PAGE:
The main plot revolves around two American filmmakers, the seasoned writer-director Tony (Tim Roth) and his younger and less experienced wife Chris (Vicky Krieps). The couple has taken a residency on the remote Swedish island of Faro, where Ingmar Bergman lived and made some of his most celebrated films. Tony and Chris hope to jump-start the creative process with some quiet time at the house where Bergman made such films as “Scenes from a Marriage,” which a guide cheerfully refers to as, “the film that made millions of people divorce.”
In such a symbolically loaded retreat, Tony and Chris seem like they could be headed that way as well, and at first, Chris isn’t happy there: “All this calm and perfection,” she says. “I find it oppressive.” With this beautiful land’s artistic history come expectations and pressures: “Writing here, how can I not feel that I’m a loser?,” Chris muses. When she peeks at Tony’s notebooks, she sees that he’s making a lot of progress — and also making a lot of doodles of women in bondage, for some reason. Chris, for her part, has trouble even keeping enough ink in her fountain pen.
In the film’s portrayal of the creative process, it might be natural to wonder whether the director has doubts about her own art. But as she proved most recently with 2016’s “Things to Come,” Hansen-Love is completely in control of her gift, capturing the honest drama of life and relationships with a hungry, fresh eye.
And a playful one.
While the first half of “Bergman Island” is a relatively conventional Swedish-inspired drama, Hansen-Love turns the tables midway through: As Chris describes the idea she’s now developing in earnest, the action turns to a representation of the film playing out in Chris’s head. This film-within-a-film also takes place on Faro, and focuses on Amy (Mia Wasikowska) and Joseph (Anders Danielsen Lie), a couple whose romantic complications echo what Chris is going through on the island.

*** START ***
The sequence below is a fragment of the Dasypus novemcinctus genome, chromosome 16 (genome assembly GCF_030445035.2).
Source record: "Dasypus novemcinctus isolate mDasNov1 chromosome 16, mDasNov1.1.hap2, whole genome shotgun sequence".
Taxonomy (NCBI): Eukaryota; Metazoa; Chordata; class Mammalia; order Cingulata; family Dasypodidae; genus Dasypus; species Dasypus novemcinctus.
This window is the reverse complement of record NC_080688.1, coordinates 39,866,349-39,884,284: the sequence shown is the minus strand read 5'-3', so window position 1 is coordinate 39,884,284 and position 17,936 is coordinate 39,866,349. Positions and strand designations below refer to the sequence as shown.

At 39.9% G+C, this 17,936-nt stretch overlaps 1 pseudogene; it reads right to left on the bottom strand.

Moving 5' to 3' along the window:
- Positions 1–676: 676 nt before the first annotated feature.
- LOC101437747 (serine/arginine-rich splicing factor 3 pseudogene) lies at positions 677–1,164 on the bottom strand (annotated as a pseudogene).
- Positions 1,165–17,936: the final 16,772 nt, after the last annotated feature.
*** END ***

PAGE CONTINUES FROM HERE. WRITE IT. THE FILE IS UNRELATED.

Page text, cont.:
Chris’s meta-tale broadens the scope of the drama with a story that breaks free of the titular island’s influence; Hansen-Love even uses an Abba song in a party scene, something one imagines would have driven Bergman crazy. In this way, Chris finds inspiration after all, taking stock of Bergman’s fabled stomping grounds and giving them her own voice. Maybe, as “Bergman Island” suggests, Bergman’s “Persona” and Abba’s “The Winner Takes It All” aren’t opposing perceptions after all, but part of a unified whole: a more fully rounded picture of Sweden, and of the human experience,
“Bergman Island” is a compelling, enchanting film that works both as a relationship drama and as a conversation between one generation of directors and another. It’s almost as though Mia Hansen-Love were teaching Ingmar Bergman how to get down.
R. At Landmark’s E Street Cinema and the AFI Silver. Contains some sexuality, nudity and strong language. 112 minutes.